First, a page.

Next stop, the village of Vank. Also situated in The Republic of Artsakh, Vank turned the weird meter up to “10,” as this place was ground zero for all things random. From a “boat hotel,” to old Rolls Royces perched on top of poles, cat statues guarding the town’s entrance and tigers carved out of hills, Vank had all the charm of an amusement park inside the Twilight Zone, and I loved every bizarre part! Where’s Rod Serling?
If You Can’t Beat ‘Em, Join ‘Em
What happened next was absolutely one of the best and most unique “surprises” that I have ever encountered while traveling. In fact, it was the exact definition of why I love to travel–an encounter so unexpected and special, that it will go down as one of my most cherished interactions with the “locals.”
As we were heading back to Yerevan–still in The Republic of Artsakh–we came around a bend in the road, in between the hills, and suddenly saw a huge tank and a group of military personnel gathered on the side of the road. As we passed, we noticed it was some kind of ceremony or procession. I don’t remember whose idea it was to circle back and stop, but the next thing I know we were all getting out of the van and approaching the activity. A flurry of Armenian words was exchanged between a couple uniformed men and my guides, and then…my mind was blown.
“They are inviting you to have lunch with them,” said my guide. “They are happy that Americans are here to witness this celebration and insist you stay a while and eat with them.” I couldn’t believe it. How is this even happening?
For the next half hour we watched performances, dances, speeches, poems, and award presentations. This was a special celebration commemorating the 25th anniversary of the liberation. But what was most legit part was our actual lunch. The soldiers had this huge metal cauldron with some kind of meat boiling over fire at the banks of the river, and scooped us up a few ladles each of the stuff. If I was anywhere else, I’d be scared to death to try this: random pieces of animal–God knows what kind–still on the bones, simmering in an oily broth? I’ll pass. It was like nothing I’d ever seen before! But when you’re in the bowels of The Republic of Nagorno Karabakh and the revolutionary army insists you eat with them…you eat with them! It actually wasn’t bad–served with some of that awesome, fresh lavash bread, it all came together like some sort of Armenian burrito. The officers even poured some of the steaming meat juice into a cup for us to drink. That was a little different, but it had been boiled, so I wasn’t too concerned. Overall, just an absolutely rad, money-can’t-buy experience. This isn’t in the guide books and no “ticket” or schedule is available for this awesome treat; it’s a slice of pure travel-happenstance that was somehow awarded to me on this afternoon.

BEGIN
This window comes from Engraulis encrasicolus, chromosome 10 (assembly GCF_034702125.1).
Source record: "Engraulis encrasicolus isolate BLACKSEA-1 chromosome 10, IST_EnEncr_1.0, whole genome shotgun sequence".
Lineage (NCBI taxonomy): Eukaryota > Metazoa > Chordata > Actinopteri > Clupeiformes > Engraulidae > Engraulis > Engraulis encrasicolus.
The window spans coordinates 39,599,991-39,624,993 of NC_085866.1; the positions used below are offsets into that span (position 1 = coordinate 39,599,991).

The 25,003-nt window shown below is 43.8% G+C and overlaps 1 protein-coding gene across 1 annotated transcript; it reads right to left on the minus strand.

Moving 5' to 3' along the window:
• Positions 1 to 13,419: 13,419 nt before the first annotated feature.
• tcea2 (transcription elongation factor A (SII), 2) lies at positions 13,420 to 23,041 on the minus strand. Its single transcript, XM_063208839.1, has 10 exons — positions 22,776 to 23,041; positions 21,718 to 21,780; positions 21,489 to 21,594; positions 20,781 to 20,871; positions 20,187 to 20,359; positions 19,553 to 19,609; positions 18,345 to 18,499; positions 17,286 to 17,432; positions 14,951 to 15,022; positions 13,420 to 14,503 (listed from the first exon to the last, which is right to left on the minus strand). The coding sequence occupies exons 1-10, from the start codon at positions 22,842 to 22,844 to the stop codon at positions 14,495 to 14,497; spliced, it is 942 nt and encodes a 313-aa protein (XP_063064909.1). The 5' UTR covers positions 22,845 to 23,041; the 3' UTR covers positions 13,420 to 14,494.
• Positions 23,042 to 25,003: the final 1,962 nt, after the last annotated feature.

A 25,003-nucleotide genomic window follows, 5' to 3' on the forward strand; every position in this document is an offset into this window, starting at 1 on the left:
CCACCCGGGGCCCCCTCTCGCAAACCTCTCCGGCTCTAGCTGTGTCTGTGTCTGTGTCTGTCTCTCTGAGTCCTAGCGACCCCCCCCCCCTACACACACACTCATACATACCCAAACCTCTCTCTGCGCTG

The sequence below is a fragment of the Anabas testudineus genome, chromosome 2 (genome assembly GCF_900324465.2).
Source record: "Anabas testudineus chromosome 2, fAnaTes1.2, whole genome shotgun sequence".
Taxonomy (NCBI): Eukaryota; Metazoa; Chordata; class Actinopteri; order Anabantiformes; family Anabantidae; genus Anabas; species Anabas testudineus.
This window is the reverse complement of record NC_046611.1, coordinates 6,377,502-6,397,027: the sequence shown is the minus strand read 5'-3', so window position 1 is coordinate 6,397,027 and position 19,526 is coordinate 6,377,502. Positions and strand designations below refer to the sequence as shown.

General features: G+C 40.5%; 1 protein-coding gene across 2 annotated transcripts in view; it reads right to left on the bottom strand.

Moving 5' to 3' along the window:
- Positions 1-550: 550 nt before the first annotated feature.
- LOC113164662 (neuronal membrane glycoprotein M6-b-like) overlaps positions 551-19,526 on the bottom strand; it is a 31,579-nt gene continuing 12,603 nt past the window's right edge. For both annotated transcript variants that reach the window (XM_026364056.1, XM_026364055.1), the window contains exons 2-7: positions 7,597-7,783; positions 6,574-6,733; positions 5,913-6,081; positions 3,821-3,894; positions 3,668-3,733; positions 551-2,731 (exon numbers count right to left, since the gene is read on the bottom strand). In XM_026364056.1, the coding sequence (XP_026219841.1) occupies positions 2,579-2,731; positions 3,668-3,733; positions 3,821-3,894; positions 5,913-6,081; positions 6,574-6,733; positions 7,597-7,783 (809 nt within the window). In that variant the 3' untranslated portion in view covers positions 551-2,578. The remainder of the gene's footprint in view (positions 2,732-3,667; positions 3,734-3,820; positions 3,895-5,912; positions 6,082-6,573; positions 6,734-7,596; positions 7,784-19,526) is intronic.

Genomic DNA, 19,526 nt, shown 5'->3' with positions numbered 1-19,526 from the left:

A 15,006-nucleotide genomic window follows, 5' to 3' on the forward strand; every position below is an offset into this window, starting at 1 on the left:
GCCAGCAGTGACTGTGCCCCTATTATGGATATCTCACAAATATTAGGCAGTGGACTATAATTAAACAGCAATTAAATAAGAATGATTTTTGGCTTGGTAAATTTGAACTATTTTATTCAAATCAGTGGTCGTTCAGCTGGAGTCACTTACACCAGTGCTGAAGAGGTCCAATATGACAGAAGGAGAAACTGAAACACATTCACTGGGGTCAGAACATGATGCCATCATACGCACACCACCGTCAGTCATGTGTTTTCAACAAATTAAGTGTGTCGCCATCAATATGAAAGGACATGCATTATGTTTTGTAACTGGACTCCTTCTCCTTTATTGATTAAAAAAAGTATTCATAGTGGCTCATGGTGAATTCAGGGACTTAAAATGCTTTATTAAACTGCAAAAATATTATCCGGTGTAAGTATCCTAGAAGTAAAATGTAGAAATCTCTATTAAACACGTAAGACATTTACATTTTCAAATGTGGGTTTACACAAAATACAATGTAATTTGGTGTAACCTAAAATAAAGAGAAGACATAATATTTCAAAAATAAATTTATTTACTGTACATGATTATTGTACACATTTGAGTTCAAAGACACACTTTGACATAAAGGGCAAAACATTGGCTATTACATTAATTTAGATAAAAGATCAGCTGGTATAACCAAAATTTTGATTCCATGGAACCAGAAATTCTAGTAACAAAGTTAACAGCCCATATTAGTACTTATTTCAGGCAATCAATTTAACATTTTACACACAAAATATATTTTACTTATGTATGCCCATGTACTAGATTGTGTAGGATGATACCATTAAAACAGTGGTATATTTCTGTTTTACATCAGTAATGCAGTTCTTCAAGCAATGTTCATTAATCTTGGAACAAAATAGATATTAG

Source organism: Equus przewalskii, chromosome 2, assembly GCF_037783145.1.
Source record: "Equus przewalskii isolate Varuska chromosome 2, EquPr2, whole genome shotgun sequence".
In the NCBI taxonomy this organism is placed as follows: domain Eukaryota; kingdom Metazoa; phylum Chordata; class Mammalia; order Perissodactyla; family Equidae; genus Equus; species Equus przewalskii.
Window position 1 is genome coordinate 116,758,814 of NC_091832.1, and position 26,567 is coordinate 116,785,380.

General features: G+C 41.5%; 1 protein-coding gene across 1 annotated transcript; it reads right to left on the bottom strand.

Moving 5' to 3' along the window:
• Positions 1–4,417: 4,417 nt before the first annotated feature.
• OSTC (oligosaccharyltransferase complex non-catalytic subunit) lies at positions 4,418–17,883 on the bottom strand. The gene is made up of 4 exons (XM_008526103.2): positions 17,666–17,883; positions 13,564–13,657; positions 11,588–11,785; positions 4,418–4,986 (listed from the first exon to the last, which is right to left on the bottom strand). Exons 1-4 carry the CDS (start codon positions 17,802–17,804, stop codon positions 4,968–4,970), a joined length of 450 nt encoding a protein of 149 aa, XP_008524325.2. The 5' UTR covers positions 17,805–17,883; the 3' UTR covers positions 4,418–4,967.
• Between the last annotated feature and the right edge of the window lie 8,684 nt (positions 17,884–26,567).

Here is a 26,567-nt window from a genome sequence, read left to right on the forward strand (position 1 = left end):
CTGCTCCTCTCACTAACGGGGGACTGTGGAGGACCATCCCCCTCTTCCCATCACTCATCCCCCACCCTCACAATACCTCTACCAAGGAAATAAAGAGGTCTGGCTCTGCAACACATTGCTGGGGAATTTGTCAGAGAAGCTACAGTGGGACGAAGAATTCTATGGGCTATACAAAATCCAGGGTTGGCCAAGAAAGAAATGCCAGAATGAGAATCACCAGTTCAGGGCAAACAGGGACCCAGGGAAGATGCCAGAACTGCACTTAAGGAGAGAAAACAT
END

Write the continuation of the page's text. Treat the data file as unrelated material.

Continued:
The Elephant in the Room
A reminder, that this blog is designed to be a travel journal for me. I write about where I go, what I see, who I meet and what I do. I don’t include much “factual” stuff or history, that’s what the internet is for. And I stay far away from politics. My only agenda is to see the world, meet new people, and open my mind and heart while doing it all. I should at least mention though, that Artsakh is a territory disputed by Azerbaijan. It’s a long and complicated story, and extremely sensitive, so I don’t have much to comment about it here–but just know it’s a hot button, especially from the side of the Azeris. In fact, you won’t be allowed to even visit Azerbaijan if they catch wind that you’ve stepped foot inside Artsakh. My friend Anthony Bourdain got banned from Azerbaijan for doing just that. So if my Azeri friends are reading this, I hope you won’t hate me. I’m just a guy trying to everywhere. And I certainly do wish peace between Azerbaijan and Armenia.
So I’ve Been Dyin’ to Go Here…